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Sunday, 16 January 2011

10 challenges that face Australia (and the world) - but what about the elephant in the room?

An interesting article in the SMH by Kevin Rudd (our ex-PM) lists what he considers to be the ten great global shifts and challenges facing Australia. Aside from being a bit too self-congratulatory about what a 'you beaut' job the Australian Labor party is doing at running the country, I think the big problem with this article is that is totally ignores the underlying problem that has created most of these issues - global overpopulation.

There was a brief flurry of attention in the 1960s when the 'club of rome' came out with the "Limits to Growth", but the ZPG movement didn't really go anywhere, except in the case of China's draconian one-child policy. In the 80s and 90s constantly dropping commodity prices seemed to contradict the view that there were any limits to growth, but this century it appears that rising commodity prices, peak oil, water shortages, rising food prices and the increasing impacts of natural disasters (due to more people living in affected areas) have confirmed that there are limits to sustainable growth, and we are rapidly reaching them (or have passed them in some aspects eg. rate of carbon dioxide production). Yet there is little attention paid to reducing rates of population growth (eg. India, South American, Africa) in regions that would benefit from having less people to support - instead more attention is being directed to perceived problems of aging populations in the parts of the developed world that have achieved ZPG (or NPG). There was a brief public discussion of what population limits Australia should aim for over the coming decades (stimulated by recent upward adjustment in population projections out to 2050), but that too has gone very quiet recently - with politicians realising that it would be much more challenging to maintain economic growth without the automatic stimulus of a constantly growing population.

Surely restricting population growth by taking active measures to encourage a maximum of two children per couple globally is the most cost-effective, painless means to solve many of the challenges facing the world?

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mOOm said...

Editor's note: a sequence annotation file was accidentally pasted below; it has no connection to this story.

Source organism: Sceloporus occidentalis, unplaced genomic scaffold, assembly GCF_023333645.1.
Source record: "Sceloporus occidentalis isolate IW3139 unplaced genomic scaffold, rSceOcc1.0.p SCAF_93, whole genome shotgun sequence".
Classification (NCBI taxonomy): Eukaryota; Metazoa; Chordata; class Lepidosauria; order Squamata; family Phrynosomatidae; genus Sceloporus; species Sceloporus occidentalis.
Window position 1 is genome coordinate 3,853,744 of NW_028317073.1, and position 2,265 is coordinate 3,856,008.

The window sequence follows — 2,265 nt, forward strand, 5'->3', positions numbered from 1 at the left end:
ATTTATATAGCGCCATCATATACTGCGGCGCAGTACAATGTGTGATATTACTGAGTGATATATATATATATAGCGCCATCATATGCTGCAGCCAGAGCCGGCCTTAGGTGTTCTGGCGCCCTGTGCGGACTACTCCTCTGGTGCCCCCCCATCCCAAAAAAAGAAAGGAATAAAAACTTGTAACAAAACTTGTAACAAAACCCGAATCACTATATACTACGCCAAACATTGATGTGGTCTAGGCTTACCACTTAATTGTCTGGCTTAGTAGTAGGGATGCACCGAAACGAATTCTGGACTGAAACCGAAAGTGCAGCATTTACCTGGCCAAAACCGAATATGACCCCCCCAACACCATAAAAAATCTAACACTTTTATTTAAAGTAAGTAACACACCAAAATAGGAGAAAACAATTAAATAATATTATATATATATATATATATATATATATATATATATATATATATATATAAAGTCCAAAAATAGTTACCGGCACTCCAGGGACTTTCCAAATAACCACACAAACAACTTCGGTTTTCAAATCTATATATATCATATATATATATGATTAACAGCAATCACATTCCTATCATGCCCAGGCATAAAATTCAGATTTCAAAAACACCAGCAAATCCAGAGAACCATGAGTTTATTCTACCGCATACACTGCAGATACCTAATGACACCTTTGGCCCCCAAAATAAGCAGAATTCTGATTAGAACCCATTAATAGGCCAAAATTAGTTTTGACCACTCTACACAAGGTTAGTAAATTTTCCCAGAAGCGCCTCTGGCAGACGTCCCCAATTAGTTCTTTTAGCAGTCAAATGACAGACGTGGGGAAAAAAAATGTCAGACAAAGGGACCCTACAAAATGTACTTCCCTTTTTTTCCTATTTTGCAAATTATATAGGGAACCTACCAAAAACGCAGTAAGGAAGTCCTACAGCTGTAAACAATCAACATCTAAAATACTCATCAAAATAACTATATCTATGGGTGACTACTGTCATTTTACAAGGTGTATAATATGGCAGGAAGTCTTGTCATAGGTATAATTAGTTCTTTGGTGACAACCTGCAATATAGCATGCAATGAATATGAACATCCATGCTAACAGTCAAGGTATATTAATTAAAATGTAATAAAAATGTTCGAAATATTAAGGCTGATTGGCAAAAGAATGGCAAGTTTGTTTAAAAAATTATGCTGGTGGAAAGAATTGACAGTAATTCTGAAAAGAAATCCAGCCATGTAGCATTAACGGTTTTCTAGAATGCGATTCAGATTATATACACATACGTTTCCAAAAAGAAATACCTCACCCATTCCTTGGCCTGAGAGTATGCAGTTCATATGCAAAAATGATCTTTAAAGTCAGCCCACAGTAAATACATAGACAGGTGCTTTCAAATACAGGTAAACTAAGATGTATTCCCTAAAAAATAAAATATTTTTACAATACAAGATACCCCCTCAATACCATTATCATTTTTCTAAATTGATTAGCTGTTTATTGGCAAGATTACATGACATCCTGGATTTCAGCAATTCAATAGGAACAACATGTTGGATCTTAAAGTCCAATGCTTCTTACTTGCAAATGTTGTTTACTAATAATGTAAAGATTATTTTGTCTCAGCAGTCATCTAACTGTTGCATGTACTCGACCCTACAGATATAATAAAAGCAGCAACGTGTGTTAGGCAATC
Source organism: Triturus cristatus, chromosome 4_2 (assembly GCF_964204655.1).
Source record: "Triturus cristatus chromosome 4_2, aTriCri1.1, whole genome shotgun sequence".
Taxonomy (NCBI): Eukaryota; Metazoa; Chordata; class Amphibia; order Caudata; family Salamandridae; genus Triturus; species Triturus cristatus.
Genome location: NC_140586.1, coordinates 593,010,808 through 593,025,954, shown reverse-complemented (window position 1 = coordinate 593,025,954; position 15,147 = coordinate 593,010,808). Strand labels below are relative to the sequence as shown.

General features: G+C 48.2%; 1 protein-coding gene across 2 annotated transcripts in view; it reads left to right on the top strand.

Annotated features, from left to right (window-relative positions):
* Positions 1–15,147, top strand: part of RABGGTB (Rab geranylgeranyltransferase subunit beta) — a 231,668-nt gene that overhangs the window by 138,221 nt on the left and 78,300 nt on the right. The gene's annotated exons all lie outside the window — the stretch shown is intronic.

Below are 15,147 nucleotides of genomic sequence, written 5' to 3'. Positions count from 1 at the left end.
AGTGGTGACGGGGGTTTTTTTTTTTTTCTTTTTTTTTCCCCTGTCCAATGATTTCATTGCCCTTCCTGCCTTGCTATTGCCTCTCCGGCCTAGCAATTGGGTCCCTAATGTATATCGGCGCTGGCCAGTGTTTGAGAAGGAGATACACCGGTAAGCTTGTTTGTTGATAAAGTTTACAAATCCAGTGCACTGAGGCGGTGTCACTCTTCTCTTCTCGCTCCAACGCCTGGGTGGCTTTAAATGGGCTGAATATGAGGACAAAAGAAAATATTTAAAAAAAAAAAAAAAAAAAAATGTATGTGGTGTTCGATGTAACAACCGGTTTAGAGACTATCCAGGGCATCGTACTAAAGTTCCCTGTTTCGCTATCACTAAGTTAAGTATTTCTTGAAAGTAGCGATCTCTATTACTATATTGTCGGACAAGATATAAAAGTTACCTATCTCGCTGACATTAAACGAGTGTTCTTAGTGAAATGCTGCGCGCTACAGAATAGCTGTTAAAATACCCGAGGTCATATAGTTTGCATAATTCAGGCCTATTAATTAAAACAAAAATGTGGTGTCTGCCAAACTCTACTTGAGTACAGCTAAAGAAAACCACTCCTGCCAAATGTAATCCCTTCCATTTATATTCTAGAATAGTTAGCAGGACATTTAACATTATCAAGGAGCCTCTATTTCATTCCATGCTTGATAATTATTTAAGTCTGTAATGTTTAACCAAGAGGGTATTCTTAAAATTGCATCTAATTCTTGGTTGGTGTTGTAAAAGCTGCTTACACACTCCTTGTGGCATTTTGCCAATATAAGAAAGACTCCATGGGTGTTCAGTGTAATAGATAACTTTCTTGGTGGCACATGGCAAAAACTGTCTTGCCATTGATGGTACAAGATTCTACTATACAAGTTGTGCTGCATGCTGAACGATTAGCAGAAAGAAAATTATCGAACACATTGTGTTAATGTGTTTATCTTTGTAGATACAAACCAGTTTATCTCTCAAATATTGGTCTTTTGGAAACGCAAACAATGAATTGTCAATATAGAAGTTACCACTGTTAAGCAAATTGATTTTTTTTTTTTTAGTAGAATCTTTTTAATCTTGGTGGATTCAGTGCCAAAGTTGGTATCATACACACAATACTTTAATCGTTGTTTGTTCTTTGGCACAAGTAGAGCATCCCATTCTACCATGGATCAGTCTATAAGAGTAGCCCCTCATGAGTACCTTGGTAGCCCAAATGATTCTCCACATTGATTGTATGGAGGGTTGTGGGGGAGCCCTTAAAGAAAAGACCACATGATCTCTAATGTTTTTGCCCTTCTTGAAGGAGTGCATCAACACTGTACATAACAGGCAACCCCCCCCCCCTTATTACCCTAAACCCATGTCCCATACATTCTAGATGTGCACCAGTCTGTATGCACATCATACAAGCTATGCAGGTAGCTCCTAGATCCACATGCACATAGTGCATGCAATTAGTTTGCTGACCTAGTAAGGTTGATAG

India's has taken a lot of action to try to slow population growth though not as drastic as China and population growth rates are falling in Latin America and even in Africa (due to AIDS). World population is expected to stabilize. So I think people think that though this makes a lot of our other problems worse it is under some control and faster action just seems so hard to achieve and still respect what are seen as human rights to have children. But it is true, I think we'd be better off with say 2-3 billion people than 7 currently to 9 maybe in mid century.

Anonymous said...

highest population growth is in poor countries, but poor people don't consume much, so their impact on the environment (and commodity prices) is negligible compared to ageing retirees in developed countries. developing countries benefit from high population growth to boost economic growth as it provides more labour input into production. said...

While poor people in developing countries consume less per capita than the population in developed countries, their impact on the environment and commodity prices is not negligible. Relying on high population growth to boost economic growth is a recipe for disaster. Just imagine the environmental and resource pressures that would result if the world population increased by the same percentage over the next century as it has over the past 100 years.

Also, bear in mind that in terms of the benefits of economic growth, what matters most is economic growth PER CAPITA, not absolute measures of economic growth per se. That is, it does no general good for the economy to double if the population doubles in the same period - there has been no economic growth per capita, so no increase in living standard. In fact, due to traditional economic measures ignoring most environmental costs (such as increases pollution, consumption of finite resources, etc), an expanding economy with no per capita growth produces reduced living standards over time.

Real per capita economic growth, and boosts to living conditions, is achieved by improved productivity, not simplistic economic growth resulting for an ever-swelling global population.